by Andrew Kulyk & Peter Farrell
Remember the Rochester Americans?
For decades the Rochester Americans were the top AHL affiliate of the Buffalo Sabres. Our prospects won Calder Cups there. Our players spent the lockout there. The franchise marketed tickets and jerseys and merchandise across the geographic footprint that is Upstate New York. Callups? No problem. A player could be here within an hour if need be.
Incredibly, and explicably, the relationship went south. And it seemed that the separation, which led to the eventual divorce, was coming through some incredibly boneheaded and shortsighted decisions from the former Amerks ownership. A dual affiliation arrangement with the Florida Panthers was cobbled together, with former owners boldly stating, “We like the Sabres, but we love the Panthers.”
The relationship got frostier and frostier, the Amerks leaning more towards the Panthers, and finally, in June 2008, the Sabres announced a new affiliation agreement with the Portland Pirates, ending months of speculation as to where the team would send its farmhands.
The Amerks accused former Sabres managing partner Larry Quinn of all sorts of shenanigans—of failing to offer more than a dozen players for the minor league roster, and engaging in predatory politics, including pitting ownership against the Rochester municipal leadership.
On the ice, it was a train wreck. Three coaches in four years, three hideous seasons, and just one playoff appearance, in 2010, a first series loss to Abbotsford. Fans abandoned the team in droves, attendance nosedived, the franchise was hemorrhaging money. The unthinkable was started to be whispered in hockey circles, that the Rochester Americans, one of the flagship and historic franchises of the American Hockey League, might be sold, relocated, or folded.
Enter Terry Pegula.
Immediately upon taking ownership of the Buffalo Sabres, Pegula questioned why it was that the Sabres minor league affiliate was located hundreds of miles away, and what happened between the strong and tenured association between Buffalo and Rochester.
It didn’t take long. In late June the Sabres announced that they were purchasing the Rochester Americans, lock, stock, and barrel. The Sabres came up with a purchase price neighboring $5 million, plus an undisclosed amount to sever the contract with the Portland Pirates.
And Sabres University was born.
The Amerks immediately made a splash with the fans, offering $10-a-seat season tickets, anywhere in the building. They hired Ron Rolston, a career Division 1 college hockey guy, as their next head coach. They promised a stocked pantry of eager prospects and blue chip players.
So how has it all worked out? Well, the good news is that attendance has climbed. The Amerks have drawn an average of more than 5,300 patrons through 21 home dates. The team has freshened up the arena, which had already undergone massive renovations over a decade ago, by adding new point-of-sale locations, bar areas, cleaning up their championship banners, adding a tabletop viewing area in one end zone, and adding a well appointed Hall of Fame display in their pavilion.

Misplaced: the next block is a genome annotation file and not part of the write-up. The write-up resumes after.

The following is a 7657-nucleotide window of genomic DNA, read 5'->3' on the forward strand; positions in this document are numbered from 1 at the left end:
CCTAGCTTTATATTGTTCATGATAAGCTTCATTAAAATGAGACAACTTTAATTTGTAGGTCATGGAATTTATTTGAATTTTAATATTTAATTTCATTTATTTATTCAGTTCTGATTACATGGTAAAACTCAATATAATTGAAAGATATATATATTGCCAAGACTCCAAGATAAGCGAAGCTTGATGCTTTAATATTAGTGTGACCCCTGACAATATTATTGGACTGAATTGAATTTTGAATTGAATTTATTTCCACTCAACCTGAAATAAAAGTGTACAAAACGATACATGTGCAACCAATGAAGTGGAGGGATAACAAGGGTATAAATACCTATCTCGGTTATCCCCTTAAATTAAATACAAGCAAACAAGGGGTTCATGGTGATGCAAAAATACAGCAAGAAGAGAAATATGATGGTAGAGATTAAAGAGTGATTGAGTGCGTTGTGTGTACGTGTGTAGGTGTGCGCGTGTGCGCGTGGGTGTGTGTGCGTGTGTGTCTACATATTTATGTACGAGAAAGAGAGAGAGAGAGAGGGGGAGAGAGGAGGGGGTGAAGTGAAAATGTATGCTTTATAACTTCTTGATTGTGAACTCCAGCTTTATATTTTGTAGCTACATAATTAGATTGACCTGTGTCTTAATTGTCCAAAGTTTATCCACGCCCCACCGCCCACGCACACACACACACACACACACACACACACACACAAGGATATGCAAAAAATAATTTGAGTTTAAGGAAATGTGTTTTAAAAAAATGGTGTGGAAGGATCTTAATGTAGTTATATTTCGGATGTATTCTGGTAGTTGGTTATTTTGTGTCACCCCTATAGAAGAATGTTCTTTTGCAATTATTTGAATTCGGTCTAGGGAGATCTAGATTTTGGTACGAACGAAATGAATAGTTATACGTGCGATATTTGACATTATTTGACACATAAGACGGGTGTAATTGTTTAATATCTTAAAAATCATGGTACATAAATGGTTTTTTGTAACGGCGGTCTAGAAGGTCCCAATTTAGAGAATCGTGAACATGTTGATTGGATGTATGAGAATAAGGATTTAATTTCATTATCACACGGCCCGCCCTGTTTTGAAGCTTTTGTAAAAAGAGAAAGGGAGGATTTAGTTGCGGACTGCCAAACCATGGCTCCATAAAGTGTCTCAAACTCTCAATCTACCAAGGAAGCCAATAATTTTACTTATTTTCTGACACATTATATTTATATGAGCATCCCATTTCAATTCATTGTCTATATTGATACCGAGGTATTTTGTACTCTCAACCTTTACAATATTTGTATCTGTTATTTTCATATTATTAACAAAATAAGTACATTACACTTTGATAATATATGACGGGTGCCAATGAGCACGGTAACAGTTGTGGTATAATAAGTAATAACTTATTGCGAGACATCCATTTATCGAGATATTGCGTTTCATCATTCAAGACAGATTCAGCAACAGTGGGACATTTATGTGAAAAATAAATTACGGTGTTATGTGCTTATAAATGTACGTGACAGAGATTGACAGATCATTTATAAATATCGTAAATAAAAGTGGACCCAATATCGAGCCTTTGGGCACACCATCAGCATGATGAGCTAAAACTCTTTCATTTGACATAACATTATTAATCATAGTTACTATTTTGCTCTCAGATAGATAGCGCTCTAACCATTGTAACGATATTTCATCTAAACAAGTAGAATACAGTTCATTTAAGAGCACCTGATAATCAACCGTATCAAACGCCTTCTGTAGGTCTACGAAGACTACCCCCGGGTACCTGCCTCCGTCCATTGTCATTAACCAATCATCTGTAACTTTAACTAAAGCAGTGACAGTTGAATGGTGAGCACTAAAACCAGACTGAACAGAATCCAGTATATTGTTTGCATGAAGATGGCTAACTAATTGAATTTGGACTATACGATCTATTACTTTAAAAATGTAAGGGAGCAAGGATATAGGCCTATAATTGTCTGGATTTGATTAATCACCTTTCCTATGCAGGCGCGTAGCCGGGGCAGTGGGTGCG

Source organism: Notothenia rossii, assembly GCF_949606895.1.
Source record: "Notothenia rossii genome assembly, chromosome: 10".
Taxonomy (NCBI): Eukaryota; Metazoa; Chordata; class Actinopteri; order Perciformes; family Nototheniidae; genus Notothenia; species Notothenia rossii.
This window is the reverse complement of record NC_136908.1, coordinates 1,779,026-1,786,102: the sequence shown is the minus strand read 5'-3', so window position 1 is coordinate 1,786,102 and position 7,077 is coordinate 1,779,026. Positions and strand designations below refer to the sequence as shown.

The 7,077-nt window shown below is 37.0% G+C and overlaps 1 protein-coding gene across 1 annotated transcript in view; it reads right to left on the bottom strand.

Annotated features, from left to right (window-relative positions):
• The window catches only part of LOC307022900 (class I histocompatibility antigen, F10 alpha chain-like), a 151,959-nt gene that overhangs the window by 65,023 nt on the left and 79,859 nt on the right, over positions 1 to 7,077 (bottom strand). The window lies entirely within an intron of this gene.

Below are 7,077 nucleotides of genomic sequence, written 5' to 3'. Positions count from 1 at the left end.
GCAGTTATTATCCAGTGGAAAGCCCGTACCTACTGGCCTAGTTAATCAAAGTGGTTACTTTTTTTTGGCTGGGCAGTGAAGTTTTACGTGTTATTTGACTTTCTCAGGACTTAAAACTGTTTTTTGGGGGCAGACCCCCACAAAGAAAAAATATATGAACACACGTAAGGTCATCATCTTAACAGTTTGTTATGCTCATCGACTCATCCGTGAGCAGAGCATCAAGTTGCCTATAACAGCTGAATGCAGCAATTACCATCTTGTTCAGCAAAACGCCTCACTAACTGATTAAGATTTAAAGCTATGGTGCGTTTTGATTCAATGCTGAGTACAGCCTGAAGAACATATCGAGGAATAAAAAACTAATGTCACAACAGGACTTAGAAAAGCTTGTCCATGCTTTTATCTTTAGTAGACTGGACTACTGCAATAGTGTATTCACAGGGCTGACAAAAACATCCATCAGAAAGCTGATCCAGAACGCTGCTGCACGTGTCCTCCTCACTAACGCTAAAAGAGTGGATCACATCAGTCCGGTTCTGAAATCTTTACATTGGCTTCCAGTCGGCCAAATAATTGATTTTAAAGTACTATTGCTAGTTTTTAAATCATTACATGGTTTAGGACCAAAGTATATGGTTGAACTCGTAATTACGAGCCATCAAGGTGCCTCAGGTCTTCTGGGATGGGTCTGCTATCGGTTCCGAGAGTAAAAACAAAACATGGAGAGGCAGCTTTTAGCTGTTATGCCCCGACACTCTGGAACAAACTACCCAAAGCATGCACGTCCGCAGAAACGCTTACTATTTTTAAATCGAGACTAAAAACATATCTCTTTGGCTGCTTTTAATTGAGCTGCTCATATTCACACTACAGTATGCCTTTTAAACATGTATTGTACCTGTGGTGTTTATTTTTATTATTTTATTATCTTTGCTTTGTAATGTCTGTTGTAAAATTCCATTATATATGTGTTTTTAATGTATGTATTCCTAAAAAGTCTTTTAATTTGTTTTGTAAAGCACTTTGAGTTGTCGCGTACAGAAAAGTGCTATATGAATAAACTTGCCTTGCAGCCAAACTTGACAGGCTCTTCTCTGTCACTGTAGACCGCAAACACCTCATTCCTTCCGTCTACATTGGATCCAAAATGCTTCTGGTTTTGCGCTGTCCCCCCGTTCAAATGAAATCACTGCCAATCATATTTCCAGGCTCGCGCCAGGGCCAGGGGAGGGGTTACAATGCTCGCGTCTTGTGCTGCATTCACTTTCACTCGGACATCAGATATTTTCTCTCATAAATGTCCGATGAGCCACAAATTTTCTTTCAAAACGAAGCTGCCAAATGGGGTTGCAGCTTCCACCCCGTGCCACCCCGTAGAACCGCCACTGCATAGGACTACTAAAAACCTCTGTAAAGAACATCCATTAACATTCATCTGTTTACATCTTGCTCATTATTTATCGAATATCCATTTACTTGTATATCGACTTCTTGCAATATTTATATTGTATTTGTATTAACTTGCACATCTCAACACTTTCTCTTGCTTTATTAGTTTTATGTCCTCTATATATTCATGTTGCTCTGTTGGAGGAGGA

On the ice, the team is in the hunt for a playoff spot as of early February, something Rochester fans have not been used to in recent seasons. But of course, the horrific run of injuries that the Sabres have encountered this season has meant that the Rochester roster has been raided to keep the parent club fully stocked. Guys like Zack Kassian, Brayden McNabb, T. J. Brennan, Paul Szczechura, Luke Adam, and Corey Tropp, among others, have seen significant time with the Sabres. So what does the farm team do? Among other things, they sign 25-day contracts with free agents or independent players to fill the roster. Hello, Igor Gongalsky and Evan Rankin.
Drew McIntyre and David Leggio share the netminding duties for the Amerks, Leggio, of course, a Williamsville native.
With the Rochester Americans firmly under the Sabres ownership umbrella, things look bright for this partnership which has stood the test of time. Go to Blue Cross Arena on any given night, and many kids and adults are wearing Sabres jerseys and gear, cheering on coach and “professor” Ron Rolston, assistant coach and former Sabre Jay McKee, as the Amerks make a run for AHL supremacy, the Calder Cup.
• Props and thanks to the Buffalo Sabres for their special red carpet treatment for the visiting group of 65 or so Adler Mannheim fans from Mannheim, Germany. Their trip was reported first here in Artvoice and updated online at Artvoice Daily. The fans were treated to a scoreboard tribute and welcome message, in German, from their hero Jochen Hecht. Then an invite to participate on the rope line outside the dressing room between periods. Finally, a meet-and-greet after last Wednesday’s game with Mannheim natives Hecht and the Bruins’ Dennis Seidenberg. Sabres management and all those involved in the community should be proud of the way we all stepped up to make some special visitors feel welcome. That’s why we’re the City of Good Neighbors!blog comments powered by Disqus
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